Fall Leaf Removal
When dealing with fall leaves in Bella Vista, residents have several options.
Option 1: Our trash service, Republic Services, offers a Season Program that runs April through November for $95.00 (rate as of 2015) yearly. They will provide a trash receptacle for your yard waste and pick it up at the curb once weekly.
Option 2: As a resident of Bella Vista, you can dump at one of the Property Owner's Association's Stump Dumps for free. On the East side of Bella Vista, this would be Frederick's Stump Dump. On the West side of Bella Vista this would be the Highland's Stump Dump.
Option 3: Residents in Bella Vista are allowed to burn their leaves in a controlled burn as long as the City of Bella Vista is not currently under a burn ban. All controlled burn bans need to be logged with the Bella Vista Fire Department. Call 479-855-3771 to log controlled burn and to ensure Bella Vista is not under a burn ban. Items that can be burned are leaves, brush, tree branches, and clippings. Due to state law, items that can not be burned are household trash, construction waste, lumber or wood, scraps, tires, or chemicals.
the Tulsa National Weather Service explains storm structures, technology, tornadoes, and safety in extreme situations. The job of Storm Spotter is not for the weak at heart!
The amount of snow is a common concern to those visiting during winter months or those thinking of moving to Bella Vista. Bella Vista typically gets several snow storms each year. Generally, it falls quickly, covers everything, but melts within a few days. Due to the topography of Bella Vista, most residents plan to stay in-doors and travel only if necessary during this type of weather event. The state, county, and city do treat the roads prior to a snow event and then grade the roads afterwards.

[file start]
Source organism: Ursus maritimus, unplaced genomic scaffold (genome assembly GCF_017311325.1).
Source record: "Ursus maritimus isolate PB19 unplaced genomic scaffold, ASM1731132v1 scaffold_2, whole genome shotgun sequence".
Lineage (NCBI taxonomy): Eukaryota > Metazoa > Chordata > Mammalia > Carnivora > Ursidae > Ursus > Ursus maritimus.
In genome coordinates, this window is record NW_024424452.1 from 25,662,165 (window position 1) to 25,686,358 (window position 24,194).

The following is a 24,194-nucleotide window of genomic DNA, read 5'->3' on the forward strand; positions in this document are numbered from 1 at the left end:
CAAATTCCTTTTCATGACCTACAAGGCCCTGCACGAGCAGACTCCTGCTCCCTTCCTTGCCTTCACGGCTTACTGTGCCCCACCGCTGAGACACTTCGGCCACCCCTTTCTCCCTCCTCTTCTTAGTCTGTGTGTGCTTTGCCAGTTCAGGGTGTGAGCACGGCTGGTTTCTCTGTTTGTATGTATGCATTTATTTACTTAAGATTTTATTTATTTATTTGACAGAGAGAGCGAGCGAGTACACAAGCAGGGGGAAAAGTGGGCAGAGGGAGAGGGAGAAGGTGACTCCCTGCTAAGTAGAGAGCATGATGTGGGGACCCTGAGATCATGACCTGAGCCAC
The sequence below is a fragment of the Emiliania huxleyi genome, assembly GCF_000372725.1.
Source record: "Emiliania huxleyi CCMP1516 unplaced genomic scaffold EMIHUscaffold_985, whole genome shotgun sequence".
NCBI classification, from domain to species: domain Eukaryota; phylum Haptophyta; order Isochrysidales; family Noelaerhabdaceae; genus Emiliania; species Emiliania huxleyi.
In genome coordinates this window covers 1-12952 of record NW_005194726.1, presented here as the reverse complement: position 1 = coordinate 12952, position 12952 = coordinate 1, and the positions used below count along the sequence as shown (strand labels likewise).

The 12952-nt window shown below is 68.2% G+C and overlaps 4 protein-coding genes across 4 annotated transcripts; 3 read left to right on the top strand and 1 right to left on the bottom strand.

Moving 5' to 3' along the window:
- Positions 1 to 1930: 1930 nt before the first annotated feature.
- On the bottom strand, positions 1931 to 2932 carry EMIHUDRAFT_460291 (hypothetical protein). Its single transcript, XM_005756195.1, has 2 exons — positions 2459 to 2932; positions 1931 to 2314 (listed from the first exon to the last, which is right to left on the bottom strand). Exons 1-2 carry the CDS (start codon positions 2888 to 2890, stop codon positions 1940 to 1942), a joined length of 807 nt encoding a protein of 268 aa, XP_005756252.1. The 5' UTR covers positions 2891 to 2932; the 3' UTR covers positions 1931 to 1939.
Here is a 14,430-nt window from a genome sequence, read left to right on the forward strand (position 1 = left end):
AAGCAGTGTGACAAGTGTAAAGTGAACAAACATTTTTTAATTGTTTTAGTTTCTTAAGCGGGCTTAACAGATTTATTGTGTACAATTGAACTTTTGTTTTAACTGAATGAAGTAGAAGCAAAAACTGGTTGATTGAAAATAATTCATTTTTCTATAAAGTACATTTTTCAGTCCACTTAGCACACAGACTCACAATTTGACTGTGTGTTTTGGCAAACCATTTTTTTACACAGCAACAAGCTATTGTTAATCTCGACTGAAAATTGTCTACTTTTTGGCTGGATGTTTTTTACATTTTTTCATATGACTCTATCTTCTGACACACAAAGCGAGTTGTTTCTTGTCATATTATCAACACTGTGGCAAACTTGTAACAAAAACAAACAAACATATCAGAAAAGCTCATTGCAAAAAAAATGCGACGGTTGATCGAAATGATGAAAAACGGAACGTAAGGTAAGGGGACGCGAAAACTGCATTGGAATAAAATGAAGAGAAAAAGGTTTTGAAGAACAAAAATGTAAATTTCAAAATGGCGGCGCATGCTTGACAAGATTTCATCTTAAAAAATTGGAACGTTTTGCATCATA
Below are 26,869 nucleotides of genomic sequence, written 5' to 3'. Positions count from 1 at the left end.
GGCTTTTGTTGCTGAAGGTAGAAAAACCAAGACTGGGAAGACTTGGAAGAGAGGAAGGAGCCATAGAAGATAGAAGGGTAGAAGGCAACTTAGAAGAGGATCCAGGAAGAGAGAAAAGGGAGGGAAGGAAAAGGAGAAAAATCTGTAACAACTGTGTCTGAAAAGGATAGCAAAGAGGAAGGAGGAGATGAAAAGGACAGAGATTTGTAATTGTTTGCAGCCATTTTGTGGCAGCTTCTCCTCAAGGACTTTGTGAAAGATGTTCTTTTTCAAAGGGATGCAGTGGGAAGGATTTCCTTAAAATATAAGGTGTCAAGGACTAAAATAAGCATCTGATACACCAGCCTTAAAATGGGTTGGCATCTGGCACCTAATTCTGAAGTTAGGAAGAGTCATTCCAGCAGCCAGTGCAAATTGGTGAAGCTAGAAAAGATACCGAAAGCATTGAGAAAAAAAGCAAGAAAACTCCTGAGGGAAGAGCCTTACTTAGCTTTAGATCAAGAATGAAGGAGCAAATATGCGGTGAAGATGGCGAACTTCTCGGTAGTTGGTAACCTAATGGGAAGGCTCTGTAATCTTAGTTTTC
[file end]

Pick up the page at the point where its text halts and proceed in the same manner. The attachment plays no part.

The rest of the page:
December 2015 Flooding Event
This Christmas week storm brought heavy rain and flooding over 3 days. The rains filled the low lying flood plains, covering the three valley golf courses and park areas in Bella Vista. The golf courses will be temporarily shut down until bridges along the cart paths can be inspected and debris can be removed. The lakes filled to capacity, causing heavy drainage in the spillways. Flood waters caused 14 road closures in Bella Vista. Many locations picked up 6-11 inches of rainfall. No homes were in the path of the high waters and no one was injured during this event.
The flooding brought out scores of people who were out to take pictures and video of the swollen creeks and overflowing spillways. Residents were asked to exercise extreme caution when encountering flooded roadways and not to drive into them.
Photo compliments of D. R. Keck Photography
Become a Storm Spotter!
Storm Spotters monitor the skies during severe weather and provides first-hand information to local officials and the Tulsa National Weather Service. They are the eyes and ears for all of us, often reporting their first-hand reports from their vehicles in real event time. Classes in Northwest Arkansas are generally free, open to everyone and sponsored by our local new station KNWA. During class, a meteorologist from
Weather Alert Systems
Due to extreme temperature highs and lows, Spring brings severe weather. Bella Vista does not have sirens to notify residents of severe weather. Instead, you must seek one of the following methods to warn your family about impending severe weather.
One option is to sign up for the BC Alert Emergency Notification System. This emergency alert system warns Benton County residents about dangerous weather, emergency road closures and is a free service offered through county. The public or safety / emergency managers send the official notifications by text, email, cell phone, home phone, or fax. You can choose what type of communication you wish to receive and choose block out times if you have times throughout the day that you do not wish to get notifications. To sign up visit, www.bcalert.com.
Another option is to maintain a NOAA Weather Radio. Alerts, watches, forecasts come from the Tulsa National Weather Service 24 hours a day, 7 days a week. In addition to weather alerts, weather radios give alerts for earthquakes, avalanches, chemical or oil spills, AMBER alerts, and 911 Telephone outages.